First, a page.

3.IoT projects tend to stall in POC phase (but there are more POCs than ever before)

Digital enterprise innovation today mainly revolves around cloud and mobile, with IoT just coming out of the hype phase into the real world of practical applications (see the struggle of defining business cases that we mentioned above). So what this means is that while there’s an increased interest in IoT opportunities- it’s not yet an imperative must have and there’s no real sense of urgency around them.

Given the complexity of an IoT deployment, there are nearly no full-scale projects being rolled out before going through some sort of preliminary proof of concept stage, which can last from a few weeks to a few months depending on the application domain.

There’s a popular catchphrase in our industry that, as expected, had its fair share of use during the Mechelen IoT Convention as well: Think big, start small. Recognize it?

There’s real substance to it but while this was proudly displayed on slide decks in conference rooms, a more down to earth talk was going on at the booths and networking areas. One that was discussing deployments happening at departmental level that struggle to scale and turn into full-blown enterprise-level projects. The ease and appeal of starting small is what draws in customers in the first place, but the challenge of moving from the small start to the big idea behind it shouldn’t be overlooked.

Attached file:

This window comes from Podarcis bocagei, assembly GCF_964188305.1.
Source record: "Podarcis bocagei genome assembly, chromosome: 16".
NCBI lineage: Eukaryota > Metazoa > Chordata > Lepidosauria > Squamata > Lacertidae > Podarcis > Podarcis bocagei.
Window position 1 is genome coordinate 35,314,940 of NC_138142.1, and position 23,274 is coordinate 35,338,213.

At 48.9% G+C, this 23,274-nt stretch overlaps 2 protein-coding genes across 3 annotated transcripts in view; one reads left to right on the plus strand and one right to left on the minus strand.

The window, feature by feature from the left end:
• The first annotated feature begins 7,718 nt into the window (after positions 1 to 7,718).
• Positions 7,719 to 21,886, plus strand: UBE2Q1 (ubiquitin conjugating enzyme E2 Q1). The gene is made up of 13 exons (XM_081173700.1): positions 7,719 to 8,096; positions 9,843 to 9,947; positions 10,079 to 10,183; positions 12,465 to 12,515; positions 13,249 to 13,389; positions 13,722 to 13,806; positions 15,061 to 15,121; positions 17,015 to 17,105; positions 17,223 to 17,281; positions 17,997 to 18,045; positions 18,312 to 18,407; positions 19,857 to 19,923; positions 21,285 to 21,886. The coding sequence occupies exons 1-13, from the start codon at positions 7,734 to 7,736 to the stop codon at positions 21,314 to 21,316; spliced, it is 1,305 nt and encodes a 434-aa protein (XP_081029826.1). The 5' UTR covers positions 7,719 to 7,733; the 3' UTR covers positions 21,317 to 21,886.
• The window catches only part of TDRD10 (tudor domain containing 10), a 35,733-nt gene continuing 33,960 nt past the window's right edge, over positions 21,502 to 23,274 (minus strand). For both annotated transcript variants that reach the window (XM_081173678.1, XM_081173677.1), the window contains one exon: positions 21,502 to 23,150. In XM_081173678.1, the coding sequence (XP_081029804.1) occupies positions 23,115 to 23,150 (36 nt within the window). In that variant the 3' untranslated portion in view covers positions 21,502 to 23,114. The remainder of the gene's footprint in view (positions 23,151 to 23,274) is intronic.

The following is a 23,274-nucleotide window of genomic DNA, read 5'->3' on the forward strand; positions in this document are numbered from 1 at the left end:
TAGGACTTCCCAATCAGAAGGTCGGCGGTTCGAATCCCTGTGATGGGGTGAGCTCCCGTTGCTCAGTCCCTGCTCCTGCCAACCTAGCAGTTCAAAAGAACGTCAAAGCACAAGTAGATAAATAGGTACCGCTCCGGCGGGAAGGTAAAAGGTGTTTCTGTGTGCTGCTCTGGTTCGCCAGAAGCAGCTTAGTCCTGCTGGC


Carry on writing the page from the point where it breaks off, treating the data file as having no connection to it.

So here you go, these were our three takeaways from the IoT Convention in Mechelen last week:

  1. find strong partners with complementary knowledge & authority
  2. meet your customer mid-way in defining the business case and
  3. fight the POC-phase-lag by reiterating the “big thought” that fueled the “small start”

These are all just general thoughts from a regular attendee’s perspective but we were actually invited there to speak about one of our most exciting client cases – powering B2C IoT platform Conrad Connect, with over 100k connected devices and growing. More about this in a future post.

Got something to add to the story? Let us know!